This month, the National Park Service (NPS) celebrates 100 years of conserving land and promoting outdoor recreation across America.
Much of this work has been done through federal acquisition of land for national parks to create cherished treasures and national icons like the Grand Canyon and Yellowstone.
Unfortunately, these parks can be challenging for many Americans to access regularly. As a result, it is imperative that we also invest in close-to-home parks to ensure all Americans have regular access to the countless benefits outdoor space and recreation provide.
The Land and Water Conservation Fund (LWCF) is a federal program created more than 50 years ago. Its mission is to support national, state, and local parks and recreational efforts. However, in recent years, the share of funding going to states and local communities has been dwarfed by the share allocated for federal land acquisition, meaning federal investment in urban and community parks has been sorely inadequate.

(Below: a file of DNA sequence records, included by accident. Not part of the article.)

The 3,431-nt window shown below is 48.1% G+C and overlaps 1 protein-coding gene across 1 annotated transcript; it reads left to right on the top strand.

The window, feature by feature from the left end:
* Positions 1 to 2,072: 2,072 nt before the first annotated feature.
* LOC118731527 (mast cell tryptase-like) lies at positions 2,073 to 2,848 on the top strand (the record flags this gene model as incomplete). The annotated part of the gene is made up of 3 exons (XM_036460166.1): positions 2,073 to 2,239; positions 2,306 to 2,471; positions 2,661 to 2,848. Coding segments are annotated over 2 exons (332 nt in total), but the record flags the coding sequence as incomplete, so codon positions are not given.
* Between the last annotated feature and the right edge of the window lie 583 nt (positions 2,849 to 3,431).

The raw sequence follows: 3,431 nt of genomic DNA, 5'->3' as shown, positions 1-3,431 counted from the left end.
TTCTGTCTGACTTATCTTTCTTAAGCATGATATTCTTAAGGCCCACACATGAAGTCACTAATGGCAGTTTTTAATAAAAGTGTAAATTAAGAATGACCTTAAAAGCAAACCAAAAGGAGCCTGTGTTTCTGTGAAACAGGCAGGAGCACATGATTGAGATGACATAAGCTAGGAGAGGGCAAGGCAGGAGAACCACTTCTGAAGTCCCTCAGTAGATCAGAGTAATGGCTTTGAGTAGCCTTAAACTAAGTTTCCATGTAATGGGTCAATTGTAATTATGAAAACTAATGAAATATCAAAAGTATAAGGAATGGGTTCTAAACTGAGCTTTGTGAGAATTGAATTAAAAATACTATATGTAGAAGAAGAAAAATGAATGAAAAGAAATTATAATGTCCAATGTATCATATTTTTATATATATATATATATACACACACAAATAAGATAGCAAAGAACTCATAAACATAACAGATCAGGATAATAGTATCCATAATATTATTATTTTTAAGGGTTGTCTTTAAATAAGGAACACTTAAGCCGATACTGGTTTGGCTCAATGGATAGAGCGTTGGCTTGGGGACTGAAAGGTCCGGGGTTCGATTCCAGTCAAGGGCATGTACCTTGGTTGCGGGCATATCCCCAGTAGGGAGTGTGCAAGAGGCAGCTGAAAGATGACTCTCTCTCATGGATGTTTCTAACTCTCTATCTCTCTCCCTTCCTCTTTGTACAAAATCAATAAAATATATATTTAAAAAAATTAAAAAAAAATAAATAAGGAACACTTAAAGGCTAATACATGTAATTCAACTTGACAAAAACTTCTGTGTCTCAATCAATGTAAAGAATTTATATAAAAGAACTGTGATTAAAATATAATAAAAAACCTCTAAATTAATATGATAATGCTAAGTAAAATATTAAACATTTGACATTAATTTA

Right now, Congressional staffers are in the midst of negotiating a final energy reform package. The Senate version of this package includes a permanent LWCF reauthorization. While APA supports a long-term reauthorization of LWCF, some crucial changes and updates need to be made to the law to adequately benefit planners working on park and recreational planning in local communities and urban areas.
If you support increased federal investment in urban and community parks, take just a couple of minutes to send an email to your legislators now!
About the Author
Kirsten Holland is policy associate at Advocacy Associates.
Top image: North Pond at Lincoln Park in Chicago. Photo by Carolyn Torma (CC BY-NC 4.0).